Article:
The energetic particles in the Earth's radiation belt are known to fluctuate over various timescales. Although observations using satellites have been made for more than 50 years, there are few examples of continuous and long-term observations at low altitude (<2,000 km) and in low L-value (L < 2) regions, which are at the bottom of the inner radiation belt. This is because the orbits of satellites that are designed to cover large areas of the magnetosphere are not suitable for long-term continuous observations at low altitudes. In this study, we focused on data from a space telescope that usually follows a low-altitude circular orbit. The Hisaki space telescope, launched in 2013, continuously observes the planets from an altitude of ∼1,000 km (L-value 1–2). By using the noise component counted on the photodetector of Hisaki as a radiation monitor, the flux variation of the high-energy protons (energy > 30 MeV) in this orbit can be observed. The results show a clear dependence on solar activity. At around L = 2, it is found that the variation in the radiation belt proton flux is controlled by both the flux of the galactic cosmic rays and the neutral density of the thermosphere. The former one is the source process of high-energy charged particles in the inner radiation belt, and the latter is the loss process due to the Coulomb collision. It is also found that the influence of galactic cosmic ray fluctuations becomes smaller as the L-value moves closer to 1.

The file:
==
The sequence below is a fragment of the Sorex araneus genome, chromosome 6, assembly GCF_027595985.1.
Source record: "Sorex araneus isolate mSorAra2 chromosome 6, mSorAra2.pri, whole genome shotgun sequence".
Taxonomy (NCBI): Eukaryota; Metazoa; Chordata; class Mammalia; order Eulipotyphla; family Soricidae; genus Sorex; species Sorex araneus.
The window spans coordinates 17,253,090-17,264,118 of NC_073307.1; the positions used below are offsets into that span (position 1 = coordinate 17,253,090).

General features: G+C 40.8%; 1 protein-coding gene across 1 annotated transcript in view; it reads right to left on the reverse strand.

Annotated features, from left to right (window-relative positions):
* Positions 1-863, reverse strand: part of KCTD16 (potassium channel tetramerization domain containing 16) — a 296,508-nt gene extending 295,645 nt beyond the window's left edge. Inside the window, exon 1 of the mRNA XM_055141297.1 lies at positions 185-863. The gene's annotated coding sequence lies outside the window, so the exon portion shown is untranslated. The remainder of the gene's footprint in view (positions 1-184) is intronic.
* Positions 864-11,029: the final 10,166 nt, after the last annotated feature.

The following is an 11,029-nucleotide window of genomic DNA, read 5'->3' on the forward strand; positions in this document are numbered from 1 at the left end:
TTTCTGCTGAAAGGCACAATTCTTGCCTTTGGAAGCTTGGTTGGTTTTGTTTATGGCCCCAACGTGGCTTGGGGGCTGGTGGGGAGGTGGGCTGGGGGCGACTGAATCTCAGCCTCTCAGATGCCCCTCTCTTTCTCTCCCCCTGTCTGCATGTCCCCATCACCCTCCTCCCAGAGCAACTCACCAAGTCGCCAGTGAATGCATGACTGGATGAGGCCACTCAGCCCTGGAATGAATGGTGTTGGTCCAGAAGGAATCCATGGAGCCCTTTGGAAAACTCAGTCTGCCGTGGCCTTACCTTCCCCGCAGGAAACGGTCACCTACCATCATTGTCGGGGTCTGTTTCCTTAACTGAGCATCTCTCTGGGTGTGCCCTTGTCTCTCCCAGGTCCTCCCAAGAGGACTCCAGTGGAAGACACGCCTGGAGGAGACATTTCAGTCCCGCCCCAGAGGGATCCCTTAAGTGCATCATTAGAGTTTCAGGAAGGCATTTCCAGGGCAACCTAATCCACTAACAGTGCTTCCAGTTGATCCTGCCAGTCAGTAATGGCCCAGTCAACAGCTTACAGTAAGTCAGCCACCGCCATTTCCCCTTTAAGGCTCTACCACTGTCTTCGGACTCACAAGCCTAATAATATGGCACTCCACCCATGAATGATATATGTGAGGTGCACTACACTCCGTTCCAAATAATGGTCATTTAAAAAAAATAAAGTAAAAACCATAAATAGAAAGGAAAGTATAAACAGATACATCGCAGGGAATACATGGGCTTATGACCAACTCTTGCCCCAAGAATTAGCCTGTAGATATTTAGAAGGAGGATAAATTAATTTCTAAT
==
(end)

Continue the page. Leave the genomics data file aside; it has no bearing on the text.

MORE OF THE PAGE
ASJC Scopus subject areas
- Atmospheric Science